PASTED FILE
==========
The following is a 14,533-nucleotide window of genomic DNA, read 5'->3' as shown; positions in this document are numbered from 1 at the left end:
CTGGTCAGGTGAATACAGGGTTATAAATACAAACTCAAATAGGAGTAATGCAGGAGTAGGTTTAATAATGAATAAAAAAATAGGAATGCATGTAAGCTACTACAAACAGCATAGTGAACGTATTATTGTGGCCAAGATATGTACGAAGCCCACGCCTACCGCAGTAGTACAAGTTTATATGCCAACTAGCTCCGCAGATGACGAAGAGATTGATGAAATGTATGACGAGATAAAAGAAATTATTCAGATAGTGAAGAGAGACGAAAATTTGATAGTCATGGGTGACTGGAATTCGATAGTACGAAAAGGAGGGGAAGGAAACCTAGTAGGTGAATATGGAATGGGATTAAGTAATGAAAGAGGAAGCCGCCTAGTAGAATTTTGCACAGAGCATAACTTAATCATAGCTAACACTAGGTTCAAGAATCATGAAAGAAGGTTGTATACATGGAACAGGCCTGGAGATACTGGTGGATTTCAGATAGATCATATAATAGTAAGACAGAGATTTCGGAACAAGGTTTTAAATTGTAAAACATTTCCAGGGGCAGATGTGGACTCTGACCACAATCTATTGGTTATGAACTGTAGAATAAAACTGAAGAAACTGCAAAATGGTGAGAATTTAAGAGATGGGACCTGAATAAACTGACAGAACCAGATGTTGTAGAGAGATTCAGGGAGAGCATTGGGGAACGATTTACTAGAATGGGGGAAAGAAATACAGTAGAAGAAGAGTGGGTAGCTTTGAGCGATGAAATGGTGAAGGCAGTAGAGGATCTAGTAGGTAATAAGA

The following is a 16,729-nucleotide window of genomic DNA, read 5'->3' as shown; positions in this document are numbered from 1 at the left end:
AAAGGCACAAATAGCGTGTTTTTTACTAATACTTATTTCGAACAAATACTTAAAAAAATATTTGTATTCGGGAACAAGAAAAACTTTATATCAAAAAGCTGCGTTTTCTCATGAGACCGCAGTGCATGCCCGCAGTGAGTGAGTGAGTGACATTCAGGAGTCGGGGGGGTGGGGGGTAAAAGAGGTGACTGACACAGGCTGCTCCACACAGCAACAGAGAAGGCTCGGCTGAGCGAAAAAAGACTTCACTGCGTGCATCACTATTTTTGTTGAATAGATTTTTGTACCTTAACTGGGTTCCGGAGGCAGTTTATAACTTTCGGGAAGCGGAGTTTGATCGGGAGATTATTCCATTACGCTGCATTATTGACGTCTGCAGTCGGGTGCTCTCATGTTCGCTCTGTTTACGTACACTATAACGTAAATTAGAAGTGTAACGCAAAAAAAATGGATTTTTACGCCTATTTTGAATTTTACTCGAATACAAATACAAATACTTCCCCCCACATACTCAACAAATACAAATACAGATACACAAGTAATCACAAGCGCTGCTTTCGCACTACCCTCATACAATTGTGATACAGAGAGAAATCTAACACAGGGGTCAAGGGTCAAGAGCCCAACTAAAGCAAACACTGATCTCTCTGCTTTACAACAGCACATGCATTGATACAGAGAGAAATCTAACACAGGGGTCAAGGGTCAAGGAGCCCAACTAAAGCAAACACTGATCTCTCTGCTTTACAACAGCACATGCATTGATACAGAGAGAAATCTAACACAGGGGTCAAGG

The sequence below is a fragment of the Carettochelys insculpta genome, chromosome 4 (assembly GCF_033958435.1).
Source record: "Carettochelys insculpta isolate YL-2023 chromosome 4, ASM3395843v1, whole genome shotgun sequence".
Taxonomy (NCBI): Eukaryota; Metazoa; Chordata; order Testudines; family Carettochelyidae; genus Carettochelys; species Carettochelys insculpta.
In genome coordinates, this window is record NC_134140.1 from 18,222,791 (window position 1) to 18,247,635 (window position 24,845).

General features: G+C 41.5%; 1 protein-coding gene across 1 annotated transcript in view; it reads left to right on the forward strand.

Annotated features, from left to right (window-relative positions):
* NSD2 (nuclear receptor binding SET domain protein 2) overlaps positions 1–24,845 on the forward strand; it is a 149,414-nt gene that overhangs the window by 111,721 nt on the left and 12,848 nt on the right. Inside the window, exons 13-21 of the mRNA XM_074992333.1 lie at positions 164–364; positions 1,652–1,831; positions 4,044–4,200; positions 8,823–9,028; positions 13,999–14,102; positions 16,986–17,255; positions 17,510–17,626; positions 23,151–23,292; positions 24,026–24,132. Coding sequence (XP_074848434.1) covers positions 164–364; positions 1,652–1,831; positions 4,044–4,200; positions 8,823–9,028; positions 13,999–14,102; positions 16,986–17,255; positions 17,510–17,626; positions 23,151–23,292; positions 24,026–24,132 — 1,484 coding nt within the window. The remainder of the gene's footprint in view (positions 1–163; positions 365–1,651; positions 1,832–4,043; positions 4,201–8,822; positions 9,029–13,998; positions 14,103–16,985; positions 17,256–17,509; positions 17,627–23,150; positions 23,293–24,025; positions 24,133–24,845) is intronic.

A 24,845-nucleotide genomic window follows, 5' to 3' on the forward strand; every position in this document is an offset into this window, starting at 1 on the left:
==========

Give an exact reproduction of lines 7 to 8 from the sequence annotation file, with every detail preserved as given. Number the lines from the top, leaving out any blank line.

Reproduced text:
Taxonomy (NCBI): Eukaryota; Metazoa; Chordata; order Testudines; family Carettochelyidae; genus Carettochelys; species Carettochelys insculpta.
In genome coordinates, this window is record NC_134140.1 from 18,222,791 (window position 1) to 18,247,635 (window position 24,845).